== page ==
asalkium dearest staff

I have a question in regards to abortion. A while ago when I was about 20 years old I found out I was pregnant and didn’t want the baby, so I had an abortion when it was in the stomach at three weeks. About a couple of months after that I felt a huge amount of guilt and asked ALLAH for forgiveness every time I would pray I would ask ALLAH for forgiveness and have so much regret why I did it. Alhumdi ALLAH. I am blessed with a beautiful baby girl now at age 2_ and am so thankful to ALLAH, and will insh ALLAH keep asking ALLAH for forgiveness, but I cant stop thinking about it. Is it haram to have abortion I really hope ALLAH forgives me.

walkooium salam


Salam alaykum, and thank you so much for your honest question. At one level, life is the most precious thing that God can give us, and it is not something to be taken lightly. But Islam is a religion of compassion. So let us take these things one by one.

All legal schools agree that abortion is not a sin if the pregnancy is putting the mother’s life in danger. Outside of medical necessity, the question becomes more complicated. Scholars agree that life begins when the embryo or fetus inside the mother’s womb receives a soul, but there is less agreement on exactly when the soul enters the fetus.  Some scholars say that life begins at conception; others say that life begins 40 or 42 days after conception; some say 80 days; and some say 120 days.  All of these legal opinions are based in good-faith interpretations of the Qur’an and hadith. Therefore, in the opinion of some scholars, abortions are allowed up to 120 days after conception.  However, it is important to note that even those scholars who permit abortion within a certain time-frame still say that unless the abortion is required to alleviate a health risk for the mother, it is not favoured (makruh) and is something to be avoided, if possible. The great majority of scholars view abortion as a sin, regardless of when it takes place.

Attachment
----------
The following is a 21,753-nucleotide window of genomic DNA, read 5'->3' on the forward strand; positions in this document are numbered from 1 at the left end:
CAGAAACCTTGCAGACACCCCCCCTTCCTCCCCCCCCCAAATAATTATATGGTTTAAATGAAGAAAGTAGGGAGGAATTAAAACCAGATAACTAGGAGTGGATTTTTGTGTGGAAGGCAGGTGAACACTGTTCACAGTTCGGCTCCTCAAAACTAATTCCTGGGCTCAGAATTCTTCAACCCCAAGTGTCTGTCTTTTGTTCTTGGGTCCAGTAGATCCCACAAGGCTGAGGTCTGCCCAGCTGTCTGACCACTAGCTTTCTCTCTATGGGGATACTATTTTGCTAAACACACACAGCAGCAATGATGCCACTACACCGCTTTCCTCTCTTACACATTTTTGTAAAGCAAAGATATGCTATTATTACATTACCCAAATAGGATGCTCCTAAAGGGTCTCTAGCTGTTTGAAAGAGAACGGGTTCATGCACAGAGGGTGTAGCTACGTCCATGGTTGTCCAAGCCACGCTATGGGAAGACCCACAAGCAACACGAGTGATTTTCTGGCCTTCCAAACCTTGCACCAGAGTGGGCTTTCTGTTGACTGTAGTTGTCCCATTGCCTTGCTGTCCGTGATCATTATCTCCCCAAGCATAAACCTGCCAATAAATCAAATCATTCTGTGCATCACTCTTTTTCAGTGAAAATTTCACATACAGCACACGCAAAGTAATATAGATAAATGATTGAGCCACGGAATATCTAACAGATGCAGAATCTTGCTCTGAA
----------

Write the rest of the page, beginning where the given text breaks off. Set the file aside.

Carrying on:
Some scholars have also argued that other types of extreme hardship can also justify abortions (within the first 120 days), for example pregnancy in the case of rape, or the pregnancy of minors. The fear of economic difficulty, however, is not a legitimate reason to get an abortion. The Qur’an tells us, {You shall not kill your children because you cannot support them} (6:151). If a couple believes that they are unable to economically support a child, they can practice strict birth control (which is allowed) so that there is minimal chance of getting pregnant. If they do become pregnant, they can spend the months of pregnancy preparing themselves, financially and emotionally and spiritually, to become responsible and loving parents, and after they have done their best, trust that God will provide for the child.  A personal lack of emotional readiness is also not a reason to have an abortion. The Qur’an says: {And it may be that you dislike a thing while it is good for you, and it may be that you love a thing while it is evil for you, and God knows, while you do not know} (2:216)

I know that the situation you were in was not easy – it can be so frightening to suddenly realize that you have a human life to support. You may feel overwhelmed, unsure, upset, almost desperate – many new mothers and even fathers get these feelings. It is under the influence of these feelings that we may make decisions that we later come to regret. It is important that you have come to the realization, on your own, that you may have made a mistake in judgment. In the case of a wrong judgment, made with the best of intentions, remember that Allah is al-Ghafur al-Rahim – the all-Forgiving, the all-Merciful. Human beings make mistakes. None of us are perfect, and often, we make decisions that seem wise in that instant, and which we later realize were terribly unwise. That is why we are human, and God is God. It is in our nature to make mistakes. When we turn to God with full and sincere repentance, acknowledging that our knowledge is limited while God’s knowledge is infinite, we can live a life that is more true to ourselves.

Once you have sincerely asked God for forgiveness, just once, there is no need to dwell in the past. Instead, look to the future. What have you learned from this mistake? For example, how did you get into that situation, and how could you prevent it in the future? If you weren’t ready emotionally and spiritually ready to have a child, did you practice, or be more careful with birth control? Remember that dwelling on the past is a futile action, unless you use it to draw lessons to avoid the same mistake in the future, and to live a more well-thought out and God-conscious life in the future.  Do not live a reactive life, but rather, live a pro-active life. You can be proud of your actions, inshallah, when you know that you have acted deliberately. And God knows best.

Dr. Homayra

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